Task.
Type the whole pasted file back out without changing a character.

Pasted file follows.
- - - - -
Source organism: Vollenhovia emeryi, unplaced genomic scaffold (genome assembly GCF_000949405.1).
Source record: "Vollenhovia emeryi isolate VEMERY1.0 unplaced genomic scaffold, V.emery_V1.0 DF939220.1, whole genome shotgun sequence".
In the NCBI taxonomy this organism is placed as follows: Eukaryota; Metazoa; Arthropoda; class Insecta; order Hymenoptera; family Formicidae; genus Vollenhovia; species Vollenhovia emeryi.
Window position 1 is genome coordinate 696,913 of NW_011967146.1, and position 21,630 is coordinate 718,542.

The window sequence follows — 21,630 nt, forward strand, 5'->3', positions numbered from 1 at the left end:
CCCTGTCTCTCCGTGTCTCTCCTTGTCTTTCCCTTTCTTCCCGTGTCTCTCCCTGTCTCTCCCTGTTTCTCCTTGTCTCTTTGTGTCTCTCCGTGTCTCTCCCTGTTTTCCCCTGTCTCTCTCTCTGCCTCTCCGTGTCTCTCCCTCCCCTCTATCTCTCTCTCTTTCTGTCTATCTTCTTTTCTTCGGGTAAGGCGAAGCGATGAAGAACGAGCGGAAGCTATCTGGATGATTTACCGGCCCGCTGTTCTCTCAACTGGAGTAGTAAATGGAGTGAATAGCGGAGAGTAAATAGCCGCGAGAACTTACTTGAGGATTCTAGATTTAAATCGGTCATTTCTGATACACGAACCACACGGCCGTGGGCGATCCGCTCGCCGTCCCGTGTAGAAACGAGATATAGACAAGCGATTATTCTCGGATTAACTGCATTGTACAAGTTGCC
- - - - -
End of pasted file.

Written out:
Source organism: Vollenhovia emeryi, unplaced genomic scaffold (genome assembly GCF_000949405.1).
Source record: "Vollenhovia emeryi isolate VEMERY1.0 unplaced genomic scaffold, V.emery_V1.0 DF939220.1, whole genome shotgun sequence".
In the NCBI taxonomy this organism is placed as follows: Eukaryota; Metazoa; Arthropoda; class Insecta; order Hymenoptera; family Formicidae; genus Vollenhovia; species Vollenhovia emeryi.
Window position 1 is genome coordinate 696,913 of NW_011967146.1, and position 21,630 is coordinate 718,542.

The window sequence follows — 21,630 nt, forward strand, 5'->3', positions numbered from 1 at the left end:
CCCTGTCTCTCCGTGTCTCTCCTTGTCTTTCCCTTTCTTCCCGTGTCTCTCCCTGTCTCTCCCTGTTTCTCCTTGTCTCTTTGTGTCTCTCCGTGTCTCTCCCTGTTTTCCCCTGTCTCTCTCTCTGCCTCTCCGTGTCTCTCCCTCCCCTCTATCTCTCTCTCTTTCTGTCTATCTTCTTTTCTTCGGGTAAGGCGAAGCGATGAAGAACGAGCGGAAGCTATCTGGATGATTTACCGGCCCGCTGTTCTCTCAACTGGAGTAGTAAATGGAGTGAATAGCGGAGAGTAAATAGCCGCGAGAACTTACTTGAGGATTCTAGATTTAAATCGGTCATTTCTGATACACGAACCACACGGCCGTGGGCGATCCGCTCGCCGTCCCGTGTAGAAACGAGATATAGACAAGCGATTATTCTCGGATTAACTGCATTGTACAAGTTGCC